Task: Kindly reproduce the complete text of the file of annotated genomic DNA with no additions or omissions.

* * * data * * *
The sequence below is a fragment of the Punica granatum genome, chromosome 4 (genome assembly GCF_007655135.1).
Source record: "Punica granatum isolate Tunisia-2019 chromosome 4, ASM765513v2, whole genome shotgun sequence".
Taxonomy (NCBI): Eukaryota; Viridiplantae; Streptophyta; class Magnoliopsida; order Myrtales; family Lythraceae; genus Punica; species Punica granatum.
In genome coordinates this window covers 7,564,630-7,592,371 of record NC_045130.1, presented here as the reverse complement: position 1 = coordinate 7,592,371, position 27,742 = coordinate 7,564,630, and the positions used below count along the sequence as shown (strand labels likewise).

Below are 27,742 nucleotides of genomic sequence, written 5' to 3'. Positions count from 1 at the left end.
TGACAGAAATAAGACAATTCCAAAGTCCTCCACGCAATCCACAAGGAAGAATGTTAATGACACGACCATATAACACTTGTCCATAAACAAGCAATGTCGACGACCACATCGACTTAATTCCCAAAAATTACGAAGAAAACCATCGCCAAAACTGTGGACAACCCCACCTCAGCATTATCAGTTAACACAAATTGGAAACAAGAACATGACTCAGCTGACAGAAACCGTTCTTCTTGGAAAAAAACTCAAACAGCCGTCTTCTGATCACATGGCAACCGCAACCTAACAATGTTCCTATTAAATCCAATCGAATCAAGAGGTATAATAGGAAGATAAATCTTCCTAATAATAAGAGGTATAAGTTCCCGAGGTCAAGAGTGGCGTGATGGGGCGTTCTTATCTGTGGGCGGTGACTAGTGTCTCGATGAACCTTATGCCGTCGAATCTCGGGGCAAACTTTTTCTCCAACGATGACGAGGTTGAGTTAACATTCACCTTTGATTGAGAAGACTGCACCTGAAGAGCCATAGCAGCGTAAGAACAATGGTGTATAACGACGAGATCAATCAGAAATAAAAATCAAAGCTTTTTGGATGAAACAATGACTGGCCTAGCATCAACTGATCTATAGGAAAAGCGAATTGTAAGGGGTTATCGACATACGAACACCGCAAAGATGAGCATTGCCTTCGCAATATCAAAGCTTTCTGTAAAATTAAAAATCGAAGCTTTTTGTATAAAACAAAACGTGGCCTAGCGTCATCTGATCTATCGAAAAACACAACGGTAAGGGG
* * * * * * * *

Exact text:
The sequence below is a fragment of the Punica granatum genome, chromosome 4 (genome assembly GCF_007655135.1).
Source record: "Punica granatum isolate Tunisia-2019 chromosome 4, ASM765513v2, whole genome shotgun sequence".
Taxonomy (NCBI): Eukaryota; Viridiplantae; Streptophyta; class Magnoliopsida; order Myrtales; family Lythraceae; genus Punica; species Punica granatum.
In genome coordinates this window covers 7,564,630-7,592,371 of record NC_045130.1, presented here as the reverse complement: position 1 = coordinate 7,592,371, position 27,742 = coordinate 7,564,630, and the positions used below count along the sequence as shown (strand labels likewise).

Below are 27,742 nucleotides of genomic sequence, written 5' to 3'. Positions count from 1 at the left end.
TGACAGAAATAAGACAATTCCAAAGTCCTCCACGCAATCCACAAGGAAGAATGTTAATGACACGACCATATAACACTTGTCCATAAACAAGCAATGTCGACGACCACATCGACTTAATTCCCAAAAATTACGAAGAAAACCATCGCCAAAACTGTGGACAACCCCACCTCAGCATTATCAGTTAACACAAATTGGAAACAAGAACATGACTCAGCTGACAGAAACCGTTCTTCTTGGAAAAAAACTCAAACAGCCGTCTTCTGATCACATGGCAACCGCAACCTAACAATGTTCCTATTAAATCCAATCGAATCAAGAGGTATAATAGGAAGATAAATCTTCCTAATAATAAGAGGTATAAGTTCCCGAGGTCAAGAGTGGCGTGATGGGGCGTTCTTATCTGTGGGCGGTGACTAGTGTCTCGATGAACCTTATGCCGTCGAATCTCGGGGCAAACTTTTTCTCCAACGATGACGAGGTTGAGTTAACATTCACCTTTGATTGAGAAGACTGCACCTGAAGAGCCATAGCAGCGTAAGAACAATGGTGTATAACGACGAGATCAATCAGAAATAAAAATCAAAGCTTTTTGGATGAAACAATGACTGGCCTAGCATCAACTGATCTATAGGAAAAGCGAATTGTAAGGGGTTATCGACATACGAACACCGCAAAGATGAGCATTGCCTTCGCAATATCAAAGCTTTCTGTAAAATTAAAAATCGAAGCTTTTTGTATAAAACAAAACGTGGCCTAGCGTCATCTGATCTATCGAAAAACACAACGGTAAGGGG